MIFID II is the latest re-incarnation of European-wide legislation aimed at increasing transparency in markets and providing improved client protection. It becomes effective on January 3rd, 2018. The main areas in which clients will see a change in the way that they invest, and how Holden & Partners addresses these issues are as follows:
- Record of conversations – whenever your adviser has a conversation with you regarding your investments or financial planning strategy, a recording of that conversation will be made and retained.
- Transaction reporting – financial planning firms will be required to make a report of all transactions made by clients that fall within the scope of the new legislation. To do this all investors will need a Legal Entity Identifier (LEI).
For individuals, this will normally be a National Insurance Number (NINO). Where, for any reason, a NINO is not available, there are prescribed alternatives that can be used. Should it be necessary, Holden & Partners may contact clients regarding any further information that is needed to generate a personal LEI. Any clients who are not contacted may assume that no further information is needed.
For trusts, companies, pension funds, charities, or unincorporated bodies, clients will need to obtain a LEI from the London Stock Exchange. Certain clients may have already received communication from a product provider, or obtained a LEI but, regardless, Holden & Partners will be contacting all clients individually to ensure that they such an identifier before January 2018 and to offer assistance to obtain it, should it be needed.
The first half of 2017 continued in a similar vein to the latter stages of 2016; an extremely supportive period for markets in which numerous global equity indices reached all-time highs. Investors witnessed robust gains in Q1 especially, driven by a raft of positive economic data and the perception of a stronger global recovery. Further advancement was seen in Q2, although movements in the latter stages of the period became more nuanced as investors distinguished between improving corporate earnings and economic data in Europe, and a slight disappointment in expectations in the USA. In contrast to recent years, political and economic surprises were not accompanied by an increase in market volatility – in fact, the VIX index (measuring the volatility of the US equity market) reached its lowest level since 1993, perhaps suggesting that investors are now focusing more heavily on underlying economic growth than the instability created by specific events.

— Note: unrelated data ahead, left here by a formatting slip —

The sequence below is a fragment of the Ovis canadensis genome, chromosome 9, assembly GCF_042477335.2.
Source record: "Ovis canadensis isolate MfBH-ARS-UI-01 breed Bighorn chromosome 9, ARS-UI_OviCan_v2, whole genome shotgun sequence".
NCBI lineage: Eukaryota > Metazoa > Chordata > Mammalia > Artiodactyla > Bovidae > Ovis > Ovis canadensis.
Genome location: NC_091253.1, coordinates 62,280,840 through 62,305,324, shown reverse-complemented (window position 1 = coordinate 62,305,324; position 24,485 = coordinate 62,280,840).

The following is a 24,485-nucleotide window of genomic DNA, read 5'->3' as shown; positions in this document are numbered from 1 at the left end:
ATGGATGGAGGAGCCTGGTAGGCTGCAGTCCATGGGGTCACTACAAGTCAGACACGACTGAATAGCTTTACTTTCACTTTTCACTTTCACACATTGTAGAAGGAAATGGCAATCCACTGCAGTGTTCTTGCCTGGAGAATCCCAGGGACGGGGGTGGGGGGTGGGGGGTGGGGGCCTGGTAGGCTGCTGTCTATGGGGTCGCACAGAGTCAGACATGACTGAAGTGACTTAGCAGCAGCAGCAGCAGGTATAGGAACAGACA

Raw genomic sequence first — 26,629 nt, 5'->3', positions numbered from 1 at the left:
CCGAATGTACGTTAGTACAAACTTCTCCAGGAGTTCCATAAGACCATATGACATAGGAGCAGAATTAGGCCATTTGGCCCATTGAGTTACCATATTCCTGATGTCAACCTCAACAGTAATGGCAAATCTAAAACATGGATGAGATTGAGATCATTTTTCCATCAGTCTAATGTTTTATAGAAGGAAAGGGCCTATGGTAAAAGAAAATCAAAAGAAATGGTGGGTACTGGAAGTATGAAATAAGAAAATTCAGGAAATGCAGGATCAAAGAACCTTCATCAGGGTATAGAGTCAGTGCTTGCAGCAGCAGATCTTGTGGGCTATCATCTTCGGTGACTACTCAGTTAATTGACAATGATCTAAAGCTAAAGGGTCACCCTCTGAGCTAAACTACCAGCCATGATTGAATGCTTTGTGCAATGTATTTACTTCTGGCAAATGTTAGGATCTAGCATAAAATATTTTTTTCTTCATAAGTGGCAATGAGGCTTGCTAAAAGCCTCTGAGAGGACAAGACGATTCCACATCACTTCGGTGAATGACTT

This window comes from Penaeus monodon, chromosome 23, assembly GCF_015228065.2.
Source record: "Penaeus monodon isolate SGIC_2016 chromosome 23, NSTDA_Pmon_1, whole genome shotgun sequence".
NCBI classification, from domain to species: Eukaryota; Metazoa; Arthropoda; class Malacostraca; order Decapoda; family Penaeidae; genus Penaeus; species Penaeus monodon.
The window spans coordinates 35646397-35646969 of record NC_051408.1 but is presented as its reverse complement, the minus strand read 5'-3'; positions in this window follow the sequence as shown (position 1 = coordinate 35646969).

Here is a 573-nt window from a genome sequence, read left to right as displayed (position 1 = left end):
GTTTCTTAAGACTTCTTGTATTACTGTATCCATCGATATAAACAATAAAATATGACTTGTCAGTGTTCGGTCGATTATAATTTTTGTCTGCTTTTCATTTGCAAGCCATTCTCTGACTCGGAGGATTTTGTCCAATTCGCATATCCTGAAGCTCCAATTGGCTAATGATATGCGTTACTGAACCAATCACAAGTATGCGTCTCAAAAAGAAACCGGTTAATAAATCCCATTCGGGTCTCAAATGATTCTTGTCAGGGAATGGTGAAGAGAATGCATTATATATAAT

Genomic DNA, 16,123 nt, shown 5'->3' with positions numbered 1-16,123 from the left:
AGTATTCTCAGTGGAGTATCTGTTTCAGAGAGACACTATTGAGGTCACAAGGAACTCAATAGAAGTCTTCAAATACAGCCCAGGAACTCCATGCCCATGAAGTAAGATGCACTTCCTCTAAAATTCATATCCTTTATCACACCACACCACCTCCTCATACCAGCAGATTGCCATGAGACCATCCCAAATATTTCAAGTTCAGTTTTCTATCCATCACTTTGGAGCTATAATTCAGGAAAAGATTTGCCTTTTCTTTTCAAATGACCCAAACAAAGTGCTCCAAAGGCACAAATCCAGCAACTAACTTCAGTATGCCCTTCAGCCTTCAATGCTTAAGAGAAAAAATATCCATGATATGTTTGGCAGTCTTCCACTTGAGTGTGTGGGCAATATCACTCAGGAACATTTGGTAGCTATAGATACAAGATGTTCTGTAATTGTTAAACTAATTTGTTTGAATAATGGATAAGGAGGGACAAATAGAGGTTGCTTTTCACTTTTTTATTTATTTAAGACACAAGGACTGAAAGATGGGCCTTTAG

2017’s pro-equity environment started with President Trump’s inauguration in January, as markets were buoyed by the administration’s plans to cut taxes, reduce the regulatory burden on companies, and increase infrastructure spending, alongside the expectation of higher GDP growth and inflation. Nonetheless, the so-called ‘reflation’ trade started to lose momentum within a few months as little progress was made on implementing the reform agenda, with the failure to pass revisions to healthcare legislation in March demonstrating Trump’s inability to deliver on many of his policies. With this came the realisation that a large boost to economic growth was unlikely, and the subsequent unwinding of the rally in value-orientated stocks which had surged since the election result. That being said, equity valuations continued to rise on the back of positive economic data, although this became softer in Q2 as several leading indicators disappointed. The Federal Reserve (Fed) looked through low inflation readings to further tighten policy with a 0.25% interest rate rise in June, whilst the dollar weakened due to a lack of conviction over the success of fiscal expansion and the expectation of other central banks around the world withdrawing monetary stimulus.